posted on August 06, 2010 08:54 :: 608 Views
Tighten the straps on your Birkenstock's before you read this piece in The Missoula Independent, as Erika Fredrickson profiles the building expansion that has taken place at The University of Montana combined with UM's goal of "carbon neutrality" by 2020.
Here's an excerpt of Fredrickson's piece, showing how the Berkeley of Montana has pressed forward on its legacy of empire building:
Constructing more buildings, green or not, increases greenhouse gas emissions. Almost a third of greenhouse gases worldwide can be attributed to the construction and building sectors. UM's climate action plan points out that energy consumption for building-related infrastructure "results in the largest climate impact attributed to the University of Montana." In addition, the university's 2008 Greenhouse Gas Inventory Report found a steady increase in emissions since 2000, and it attributes part of that rise directly to construction of new campus buildings.
President Dennison has received strong criticism for squeezing more buildings onto campus than any other UM president, adding 1.3 million square feet over the last 20 years.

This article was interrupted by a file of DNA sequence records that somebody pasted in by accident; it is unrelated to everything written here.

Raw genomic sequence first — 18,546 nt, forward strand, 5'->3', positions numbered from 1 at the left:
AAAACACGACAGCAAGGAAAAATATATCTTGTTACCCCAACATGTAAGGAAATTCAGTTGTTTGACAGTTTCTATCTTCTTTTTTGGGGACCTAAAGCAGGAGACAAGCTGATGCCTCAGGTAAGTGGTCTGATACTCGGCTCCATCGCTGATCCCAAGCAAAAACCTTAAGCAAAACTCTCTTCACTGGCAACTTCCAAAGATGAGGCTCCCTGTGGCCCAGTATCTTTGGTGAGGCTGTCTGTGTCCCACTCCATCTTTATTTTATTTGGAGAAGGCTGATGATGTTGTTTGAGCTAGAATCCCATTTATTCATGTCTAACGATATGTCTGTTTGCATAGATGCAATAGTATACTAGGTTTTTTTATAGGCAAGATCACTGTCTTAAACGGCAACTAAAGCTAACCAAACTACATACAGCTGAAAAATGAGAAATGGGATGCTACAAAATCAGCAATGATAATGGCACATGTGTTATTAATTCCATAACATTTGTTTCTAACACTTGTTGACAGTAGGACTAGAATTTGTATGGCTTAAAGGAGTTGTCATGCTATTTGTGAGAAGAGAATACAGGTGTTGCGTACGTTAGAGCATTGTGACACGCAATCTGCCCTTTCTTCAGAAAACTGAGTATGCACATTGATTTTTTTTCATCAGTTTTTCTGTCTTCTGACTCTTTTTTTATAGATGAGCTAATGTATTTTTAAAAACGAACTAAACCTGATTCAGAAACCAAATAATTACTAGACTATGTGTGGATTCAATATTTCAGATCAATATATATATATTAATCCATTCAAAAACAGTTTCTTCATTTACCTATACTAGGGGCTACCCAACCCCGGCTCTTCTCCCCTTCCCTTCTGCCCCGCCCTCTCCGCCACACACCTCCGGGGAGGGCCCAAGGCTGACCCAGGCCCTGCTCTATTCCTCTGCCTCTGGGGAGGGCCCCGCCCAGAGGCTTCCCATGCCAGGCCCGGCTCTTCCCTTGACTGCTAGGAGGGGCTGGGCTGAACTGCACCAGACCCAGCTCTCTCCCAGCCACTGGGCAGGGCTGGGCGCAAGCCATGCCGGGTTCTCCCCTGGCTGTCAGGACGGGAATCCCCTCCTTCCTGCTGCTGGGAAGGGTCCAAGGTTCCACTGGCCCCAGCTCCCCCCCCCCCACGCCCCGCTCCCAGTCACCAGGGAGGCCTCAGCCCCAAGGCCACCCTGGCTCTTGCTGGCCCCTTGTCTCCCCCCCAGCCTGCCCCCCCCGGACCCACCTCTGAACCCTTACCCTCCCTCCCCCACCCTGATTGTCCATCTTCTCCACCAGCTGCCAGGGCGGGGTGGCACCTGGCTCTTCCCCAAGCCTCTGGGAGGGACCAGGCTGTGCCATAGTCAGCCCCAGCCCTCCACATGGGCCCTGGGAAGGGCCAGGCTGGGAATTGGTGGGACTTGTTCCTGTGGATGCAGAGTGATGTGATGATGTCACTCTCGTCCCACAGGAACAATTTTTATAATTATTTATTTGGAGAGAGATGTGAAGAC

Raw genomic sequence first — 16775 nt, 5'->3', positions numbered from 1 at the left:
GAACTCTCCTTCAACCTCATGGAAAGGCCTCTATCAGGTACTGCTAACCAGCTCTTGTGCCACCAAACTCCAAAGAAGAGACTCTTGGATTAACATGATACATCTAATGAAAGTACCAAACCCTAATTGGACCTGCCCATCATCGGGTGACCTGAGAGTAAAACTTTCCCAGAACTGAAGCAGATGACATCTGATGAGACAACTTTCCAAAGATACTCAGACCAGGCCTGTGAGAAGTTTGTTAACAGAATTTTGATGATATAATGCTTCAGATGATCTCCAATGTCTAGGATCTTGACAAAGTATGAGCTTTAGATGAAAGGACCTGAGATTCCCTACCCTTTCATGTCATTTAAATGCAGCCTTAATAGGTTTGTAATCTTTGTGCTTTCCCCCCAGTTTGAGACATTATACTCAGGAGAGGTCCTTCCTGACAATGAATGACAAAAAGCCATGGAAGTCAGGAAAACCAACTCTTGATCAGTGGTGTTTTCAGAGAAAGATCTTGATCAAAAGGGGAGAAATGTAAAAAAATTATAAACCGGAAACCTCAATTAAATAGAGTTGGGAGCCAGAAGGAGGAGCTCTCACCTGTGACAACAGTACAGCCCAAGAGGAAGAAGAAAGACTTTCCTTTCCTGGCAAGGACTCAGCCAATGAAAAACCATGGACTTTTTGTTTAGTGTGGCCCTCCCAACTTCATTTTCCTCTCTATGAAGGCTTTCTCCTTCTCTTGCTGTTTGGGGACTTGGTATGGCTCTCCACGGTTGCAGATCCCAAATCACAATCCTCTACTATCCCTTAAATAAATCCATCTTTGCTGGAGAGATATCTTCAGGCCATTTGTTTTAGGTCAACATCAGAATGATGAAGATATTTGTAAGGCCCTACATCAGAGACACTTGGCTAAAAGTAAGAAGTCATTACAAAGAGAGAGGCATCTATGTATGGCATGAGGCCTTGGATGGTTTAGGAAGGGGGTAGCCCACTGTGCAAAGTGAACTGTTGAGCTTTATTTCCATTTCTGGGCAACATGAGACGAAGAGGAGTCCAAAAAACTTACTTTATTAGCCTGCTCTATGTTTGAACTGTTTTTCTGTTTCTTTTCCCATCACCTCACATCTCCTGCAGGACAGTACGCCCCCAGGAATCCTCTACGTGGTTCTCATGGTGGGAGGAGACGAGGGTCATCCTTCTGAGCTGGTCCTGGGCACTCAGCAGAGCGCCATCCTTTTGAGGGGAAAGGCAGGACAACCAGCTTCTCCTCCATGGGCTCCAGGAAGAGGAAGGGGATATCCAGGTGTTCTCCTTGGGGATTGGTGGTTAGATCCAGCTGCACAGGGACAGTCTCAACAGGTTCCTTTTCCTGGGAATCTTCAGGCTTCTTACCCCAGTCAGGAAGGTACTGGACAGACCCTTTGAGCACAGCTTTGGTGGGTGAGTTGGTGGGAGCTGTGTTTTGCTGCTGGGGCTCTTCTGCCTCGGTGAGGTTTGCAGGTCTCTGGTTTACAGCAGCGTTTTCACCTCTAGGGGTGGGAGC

Part of UM's plan to become "carbon neutral," the use of so-called carbon offsets. For that, Fredrickson turns to the globally touted UM Climate Change Professor, Dr. Steve Running:
"When you buy an airline ticket you can pay something like an extra $25 and supposedly buy a carbon offset for your flight," says Running, who did not contribute to the climate action plan. "That's a completely unregulated market and nobody really knows whether it truly offsets the carbon emissions that you bought it for."
Would be interesting to find out which school burns more carbon- the green idol of The University of Montana in the West, or the cow college Montana State University further east? I say all of this as a proud alum of The University of Montana of course. Go Griz...may you burn more carbon than those Bobcats as you hopefully press toward another shot at the national title.